In the closing credits of Sony’s new biopic Whitney Houston: I Wanna Dance With Someone, a series of summaries are used to close out the film, calling her on-screen “the greatest voice of her generation”.
Houston had a voice like no other.
Thus, 22 songs in the 144-minute film were sung by Whitney herself, and the filmmakers obtained the original recordings of her hits, remixed them, and made them sound as breathtaking in the movie theater as they would on a car stereo. It’s appropriate that it sounds like .
Houston died in 2012 at the age of 48.
Her death was ruled to be accidental drowning, and heart disease and cocaine use were thought to be contributing factors.
It was a sad end to the life of a pioneering singer who was one of the best-selling and most awarded recording artists of all time.
And the strength of Whitney Houston: I Wanna Dance with Somebody lies in its music.
Her voice sings classics like Greatest Love of All, Where Do Broken Hearts Go, Saving All My Love, How Will I Know, I Will Always Love You, I’m Every Woman and I’m Your Baby Tonight. I hear you there. Of course, I Wanna Dance with Somebody.
Directed by Kasi Lemmons and written by Academy Award-nominated Anthony McCarten, the film was also produced by legendary music executive Clive Davis.
Davis’ relationship with Houston is given great importance in the film, as is his romantic relationship with best friend Robin Crawford (Nafessa Williams).
Whitney is played by BAFTA Award-winning British actor Naomi Ackie.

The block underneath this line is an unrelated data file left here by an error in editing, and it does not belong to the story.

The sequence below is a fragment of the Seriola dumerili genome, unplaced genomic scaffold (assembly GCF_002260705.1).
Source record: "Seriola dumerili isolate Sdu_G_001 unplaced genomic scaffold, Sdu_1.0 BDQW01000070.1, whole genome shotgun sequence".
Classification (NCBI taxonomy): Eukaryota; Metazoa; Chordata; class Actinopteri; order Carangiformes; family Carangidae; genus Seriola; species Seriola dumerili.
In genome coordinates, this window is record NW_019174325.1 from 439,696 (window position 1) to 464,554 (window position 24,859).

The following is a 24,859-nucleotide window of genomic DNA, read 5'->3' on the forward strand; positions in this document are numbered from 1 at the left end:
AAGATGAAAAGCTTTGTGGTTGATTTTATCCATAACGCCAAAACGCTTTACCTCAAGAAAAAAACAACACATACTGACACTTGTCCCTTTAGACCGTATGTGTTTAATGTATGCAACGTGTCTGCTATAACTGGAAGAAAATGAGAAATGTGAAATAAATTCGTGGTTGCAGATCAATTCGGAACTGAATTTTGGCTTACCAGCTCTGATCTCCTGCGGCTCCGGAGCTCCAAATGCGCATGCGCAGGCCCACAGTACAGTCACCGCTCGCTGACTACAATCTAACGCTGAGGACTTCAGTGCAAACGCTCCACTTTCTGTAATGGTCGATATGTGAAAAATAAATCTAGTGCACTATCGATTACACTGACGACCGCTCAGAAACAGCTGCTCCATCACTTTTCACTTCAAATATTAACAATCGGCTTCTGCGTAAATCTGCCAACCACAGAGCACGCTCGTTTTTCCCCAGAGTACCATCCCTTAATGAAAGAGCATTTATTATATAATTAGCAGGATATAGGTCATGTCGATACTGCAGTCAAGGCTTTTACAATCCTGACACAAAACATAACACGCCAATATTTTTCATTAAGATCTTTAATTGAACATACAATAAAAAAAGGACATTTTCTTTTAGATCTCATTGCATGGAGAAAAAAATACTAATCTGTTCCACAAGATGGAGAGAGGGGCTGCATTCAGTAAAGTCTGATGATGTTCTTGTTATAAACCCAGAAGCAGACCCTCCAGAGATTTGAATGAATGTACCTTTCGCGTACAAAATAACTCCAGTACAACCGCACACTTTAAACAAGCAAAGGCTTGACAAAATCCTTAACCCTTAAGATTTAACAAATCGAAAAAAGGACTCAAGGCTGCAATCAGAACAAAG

Ackie had to step up at a time when Starr’s recordings didn’t exist — it’s her voice that can be heard singing songs like Guide Me, Oh My Great Jehovah It’s a reminder that she had an extraordinary musical talent.
A dialect coach and a trained speech pathologist helped Ackie better express Houston’s speaking voice.
This movie has some weird moments.
Having movie footage superimposed on actual clips of Kevin Costner and Oprah Winfrey feels jarring.
Houston didn’t write her songs, and Dolly Parton is definitely collecting royalty checks for her performance of I Will Always Love You.
But the way she interpreted the classic songs she and Davis chose was second to none.
The film doesn’t shy away from difficult topics, such as the criticism Houston faced from some in the black community who felt they weren’t “black enough.”
But in this edited excerpt of hip-hop and hymns published in The Sydney Morning Herald and The Age’s Good Weekend, as a black girl raised in rural Australia, I see how her blackness means to me. I am writing about what makes sense.
The movie also has a scene where people capitalize on Houston’s success.
The millions of dollars she earned were spent by others, so when headlines questioned whether she lost the voice that made her so special due to substance abuse, she toured. continued.
The film also highlights that Whitney was around drugs long before she married singer Bobby Brown in 1992.
The film was released on Boxing Day in Australia to a limited audience on Christmas Day, but then it was Christmas.
It grossed $5.3 million ($7.8 million) at the weekend’s North American box office, lagging far behind Avatar: Water Path and Puss in Boots: Last Wish, but outperformed by Margot Robbie. surpassed Babylon. Brad Pitt.
Whitney Houston: I Wanna Dance with Somebody is in cinemas now